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Swiftmud approves city's permit to demolish Pier, build Lens

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Published Jul. 12, 2013

ST. PETERSBURG — The Southwest Florida Water Management District announced Thursday that it has approved the city's request for a permit to demolish the shuttered inverted pyramid Pier and build the Lens, its $50 million replacement.

The Swiftmud permit is the first of three regulatory hurdles the city must clear before proceeding with the project. Permits from Pinellas County and the U.S. Army Corps of Engineers are also required.

How much any of these permits matter will become clearer after Aug. 27, when residents vote on whether the city should cancel its contract to build the Lens.

Mayor Bill Foster, who had vowed that the old Pier would be demolished, recently left the door open for it to be saved. He said a new alliance he created to untangle the Pier problem can consider saving the existing one.

Foster also questioned whether the city would be able to get approvals to demolish the 1973 Pier before the election.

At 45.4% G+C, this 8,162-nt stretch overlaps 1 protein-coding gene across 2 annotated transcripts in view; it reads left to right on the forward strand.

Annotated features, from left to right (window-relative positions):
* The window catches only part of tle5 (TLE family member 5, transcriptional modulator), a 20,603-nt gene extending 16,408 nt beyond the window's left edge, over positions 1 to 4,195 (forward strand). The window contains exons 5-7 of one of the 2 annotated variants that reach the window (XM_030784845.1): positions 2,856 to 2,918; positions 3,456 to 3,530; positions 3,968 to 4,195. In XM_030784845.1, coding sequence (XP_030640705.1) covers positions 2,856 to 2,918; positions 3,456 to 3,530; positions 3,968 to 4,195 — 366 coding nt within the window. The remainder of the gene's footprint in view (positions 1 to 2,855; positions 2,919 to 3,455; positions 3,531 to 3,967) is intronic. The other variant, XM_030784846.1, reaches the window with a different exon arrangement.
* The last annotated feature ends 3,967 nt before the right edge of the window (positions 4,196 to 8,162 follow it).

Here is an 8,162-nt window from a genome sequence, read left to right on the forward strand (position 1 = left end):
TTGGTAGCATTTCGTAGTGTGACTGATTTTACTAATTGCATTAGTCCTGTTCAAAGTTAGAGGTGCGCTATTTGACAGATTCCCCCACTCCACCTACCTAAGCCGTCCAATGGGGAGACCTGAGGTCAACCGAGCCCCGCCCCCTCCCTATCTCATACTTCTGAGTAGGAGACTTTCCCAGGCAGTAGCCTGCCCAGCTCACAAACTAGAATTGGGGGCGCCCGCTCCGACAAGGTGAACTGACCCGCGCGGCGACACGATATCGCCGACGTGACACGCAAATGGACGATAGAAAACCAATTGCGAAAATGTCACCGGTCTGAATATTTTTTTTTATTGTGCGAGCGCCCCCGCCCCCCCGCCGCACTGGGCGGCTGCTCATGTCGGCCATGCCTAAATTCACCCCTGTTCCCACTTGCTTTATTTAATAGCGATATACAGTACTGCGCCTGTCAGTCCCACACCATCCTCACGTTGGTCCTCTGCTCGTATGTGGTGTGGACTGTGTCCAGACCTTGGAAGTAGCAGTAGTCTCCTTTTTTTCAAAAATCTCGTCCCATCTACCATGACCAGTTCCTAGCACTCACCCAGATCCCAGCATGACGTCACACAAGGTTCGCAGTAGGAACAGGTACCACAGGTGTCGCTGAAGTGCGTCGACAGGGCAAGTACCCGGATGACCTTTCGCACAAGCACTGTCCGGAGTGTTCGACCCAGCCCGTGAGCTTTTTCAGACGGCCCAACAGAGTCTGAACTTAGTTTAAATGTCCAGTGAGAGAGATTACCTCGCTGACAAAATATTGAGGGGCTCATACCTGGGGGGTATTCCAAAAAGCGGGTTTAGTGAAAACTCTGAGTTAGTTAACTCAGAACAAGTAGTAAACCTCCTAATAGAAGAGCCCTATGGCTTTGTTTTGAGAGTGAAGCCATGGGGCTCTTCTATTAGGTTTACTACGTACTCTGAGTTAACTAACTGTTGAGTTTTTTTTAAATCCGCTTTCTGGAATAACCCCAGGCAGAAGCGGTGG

"It's not unexpected," Lorraine Margeson, an environmental activist and office manager for the anti-Lens group Concerned Citizens of St. Petersburg, said of Swiftmud's permit approval.

"What's very fortunate for me is that we have the Army Corps, which is much different from Swiftmud and is not so easy to get a permit from," said Margeson, who is running for the District 2 council seat against incumbent Jim Kennedy.

The city's application for a permit from Pinellas County ran into problems in April, when officials said the Lens did not meet requirements of the county's water and navigation code. St. Petersburg responded that the county was working with outdated figures and said it would provide new information. That has not yet happened.

"We are just continuing to compile information," Mike Connors, the city's Public Works administrator, said Thursday. The city also expects to provide additional material to the Army Corps within 30 days.

Meanwhile, there's an avenue to contest Swiftmud's decision, but Thomas W. Reese, a lawyer specializing in environmental and land use issues who represents Bud Risser, a Concerned Citizens leader, said he has not discussed that with his client.

"The state law is much weaker than the federal law, and, really, the Army Corps is the key permit," he said. "I imagine the election is going to resolve this."

Waveney Ann Moore can be reached at or (727) 892-2283.